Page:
Love ‘em or hate ‘em? When it comes to big tech, APAC consumers do both.
A recent survey from the Internet Society revealed that 96% of consumers in APAC depend in some way on "Big Tech" companies for their products and services for their online activities. It also highlighted a rise in uneasiness over this dependence.
The Asia Pacific Internet Policy Insights, which surveyed more than 1,300 people from across 39 economies in the region, clearly showed that the most significant players are dominating vast swathes of the Internet. This includes Facebook and Tencent in social networks, Google and Baidu in search, and Amazon and Alibaba in online shopping.
Close to half of the respondents, 47%, felt that these large players entirely influenced how they accessed and used the Internet. Add those who felt they at least had partial influence, and this figure goes up to 95%.
The main reasons for the success of these online platforms are convenience and the ease of access to products and services. But in the same vein, consumers understand that finding alternatives will become tougher.
Just 5 out of every 100 respondents believe it would be very easy to find a suitable replacement. And only a third of those surveyed (34%) felt that they had more choices today than they did 5 years ago.
Yet, APAC consumers are not turning against big tech. Most would like to see more choices in the market, with 60% of those surveyed highlighting that they want the freedom to choose products and services from more than just five companies.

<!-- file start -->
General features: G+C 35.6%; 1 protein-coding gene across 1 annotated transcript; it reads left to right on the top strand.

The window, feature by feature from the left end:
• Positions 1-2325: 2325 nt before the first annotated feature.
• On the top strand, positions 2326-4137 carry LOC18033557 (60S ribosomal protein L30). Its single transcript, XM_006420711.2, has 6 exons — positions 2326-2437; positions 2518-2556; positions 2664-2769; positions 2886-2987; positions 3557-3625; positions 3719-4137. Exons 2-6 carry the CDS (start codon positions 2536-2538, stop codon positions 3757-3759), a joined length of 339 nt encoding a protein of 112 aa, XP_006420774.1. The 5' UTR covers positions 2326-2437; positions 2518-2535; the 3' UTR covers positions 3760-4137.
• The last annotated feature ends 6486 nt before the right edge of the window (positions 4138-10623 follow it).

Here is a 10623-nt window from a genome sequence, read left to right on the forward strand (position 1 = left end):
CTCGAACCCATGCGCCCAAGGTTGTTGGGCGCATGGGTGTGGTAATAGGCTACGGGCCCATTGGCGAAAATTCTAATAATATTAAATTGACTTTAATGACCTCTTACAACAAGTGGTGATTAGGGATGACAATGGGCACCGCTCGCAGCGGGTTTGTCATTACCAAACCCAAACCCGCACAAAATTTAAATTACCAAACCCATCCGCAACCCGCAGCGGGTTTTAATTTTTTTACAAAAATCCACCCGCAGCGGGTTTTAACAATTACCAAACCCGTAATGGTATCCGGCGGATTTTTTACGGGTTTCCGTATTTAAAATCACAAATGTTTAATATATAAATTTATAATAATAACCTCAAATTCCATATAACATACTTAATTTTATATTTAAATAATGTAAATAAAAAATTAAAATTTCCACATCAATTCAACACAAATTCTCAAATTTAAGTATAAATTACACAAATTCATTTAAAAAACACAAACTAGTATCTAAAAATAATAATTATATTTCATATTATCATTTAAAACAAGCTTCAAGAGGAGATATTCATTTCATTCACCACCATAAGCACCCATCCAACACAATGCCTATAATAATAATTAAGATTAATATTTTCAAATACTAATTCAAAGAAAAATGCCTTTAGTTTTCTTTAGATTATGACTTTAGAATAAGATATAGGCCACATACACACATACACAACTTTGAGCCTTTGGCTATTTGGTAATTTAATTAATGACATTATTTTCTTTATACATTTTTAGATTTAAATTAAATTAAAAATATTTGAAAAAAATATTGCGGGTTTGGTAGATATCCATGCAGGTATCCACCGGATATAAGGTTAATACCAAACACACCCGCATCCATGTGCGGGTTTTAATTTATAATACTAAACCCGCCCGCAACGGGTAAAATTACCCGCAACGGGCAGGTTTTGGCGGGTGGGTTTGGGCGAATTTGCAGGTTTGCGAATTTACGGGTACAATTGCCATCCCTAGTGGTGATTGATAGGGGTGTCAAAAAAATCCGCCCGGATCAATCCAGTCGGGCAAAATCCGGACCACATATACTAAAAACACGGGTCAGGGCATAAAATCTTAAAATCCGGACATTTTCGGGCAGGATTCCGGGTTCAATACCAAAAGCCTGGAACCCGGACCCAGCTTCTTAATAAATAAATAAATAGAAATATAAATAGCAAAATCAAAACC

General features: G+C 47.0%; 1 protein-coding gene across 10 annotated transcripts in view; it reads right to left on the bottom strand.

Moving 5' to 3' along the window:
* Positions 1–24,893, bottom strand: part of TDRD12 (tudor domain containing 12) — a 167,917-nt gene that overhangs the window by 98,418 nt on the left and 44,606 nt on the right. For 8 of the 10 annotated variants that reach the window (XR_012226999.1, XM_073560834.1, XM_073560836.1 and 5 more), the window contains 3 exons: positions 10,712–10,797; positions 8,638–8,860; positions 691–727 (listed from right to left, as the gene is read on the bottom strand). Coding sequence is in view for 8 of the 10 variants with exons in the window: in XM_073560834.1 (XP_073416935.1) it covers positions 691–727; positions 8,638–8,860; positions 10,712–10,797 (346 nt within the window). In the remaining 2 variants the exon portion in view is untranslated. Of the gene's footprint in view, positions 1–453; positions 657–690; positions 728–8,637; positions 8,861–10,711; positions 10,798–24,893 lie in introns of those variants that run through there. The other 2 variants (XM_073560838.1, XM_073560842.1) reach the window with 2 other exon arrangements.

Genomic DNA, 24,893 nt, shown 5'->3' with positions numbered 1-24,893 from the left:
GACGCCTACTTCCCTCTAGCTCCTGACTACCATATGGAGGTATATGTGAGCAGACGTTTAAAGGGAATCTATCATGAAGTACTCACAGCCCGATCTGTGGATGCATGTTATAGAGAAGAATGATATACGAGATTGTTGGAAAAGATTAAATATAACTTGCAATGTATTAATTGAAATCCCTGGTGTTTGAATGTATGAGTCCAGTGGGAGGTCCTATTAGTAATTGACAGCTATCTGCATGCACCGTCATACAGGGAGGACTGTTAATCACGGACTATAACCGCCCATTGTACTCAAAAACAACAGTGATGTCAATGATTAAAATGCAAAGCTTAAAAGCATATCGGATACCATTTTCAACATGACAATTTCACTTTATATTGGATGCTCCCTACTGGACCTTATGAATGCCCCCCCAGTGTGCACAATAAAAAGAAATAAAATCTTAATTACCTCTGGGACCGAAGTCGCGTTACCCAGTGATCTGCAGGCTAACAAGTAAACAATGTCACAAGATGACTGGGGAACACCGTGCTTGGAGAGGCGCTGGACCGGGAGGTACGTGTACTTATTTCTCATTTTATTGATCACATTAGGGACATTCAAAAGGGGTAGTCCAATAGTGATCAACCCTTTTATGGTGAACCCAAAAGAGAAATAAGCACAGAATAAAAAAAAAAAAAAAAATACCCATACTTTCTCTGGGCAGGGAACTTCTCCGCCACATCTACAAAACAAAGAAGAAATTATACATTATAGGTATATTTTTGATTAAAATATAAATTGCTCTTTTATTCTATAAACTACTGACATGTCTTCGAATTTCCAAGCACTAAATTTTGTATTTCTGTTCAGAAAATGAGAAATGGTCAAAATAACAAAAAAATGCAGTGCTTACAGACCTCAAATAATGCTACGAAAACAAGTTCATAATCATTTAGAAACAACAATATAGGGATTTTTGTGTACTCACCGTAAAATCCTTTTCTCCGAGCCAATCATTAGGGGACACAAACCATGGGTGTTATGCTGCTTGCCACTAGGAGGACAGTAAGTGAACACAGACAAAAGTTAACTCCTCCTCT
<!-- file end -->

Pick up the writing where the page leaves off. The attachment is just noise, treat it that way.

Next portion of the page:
The top five categories that consumers would like to see more choices are:
However, APAC consumers find safety in big tech. So, while they may wish to see increasing choices, only 16% of those surveyed indicated having high or very high levels of trust for small companies on the Internet. This is versus 53% who felt the same about big companies on the Internet.
The Asia-Pacific Policy Survey found that security has come out tops once again with security and trust the main concerns for the region's Internet users for the third year in a row. Besides the issue of security, consumers are also beginning to pay more attention to consumer protection.
For the first time since the survey started in 2014, Internet users have cited consumer protection as a top-five concern, in terms of public policy. The new focus could signify rising awareness of the need for consumer rights to be addressed.
The top five Internet-related policy issues, as cited by respondents, this year are:
"This year's report will help policymakers, and other decision-makers in the region understand that digital consolidation involves a complex set of issues. While people benefit from big tech's products and services, they are clearly concerned about associated security and privacy threats, and they also want more choice," said Rajnesh Singh, APAC regional director of the Internet Society.
"The desire of Internet users in the region to have a variety of service providers to choose from suggests that policymakers need to make sure that policies targeted at developing the digital economy do not favor only the large players, but nurture and cultivate small-and-medium-sized firms," he added.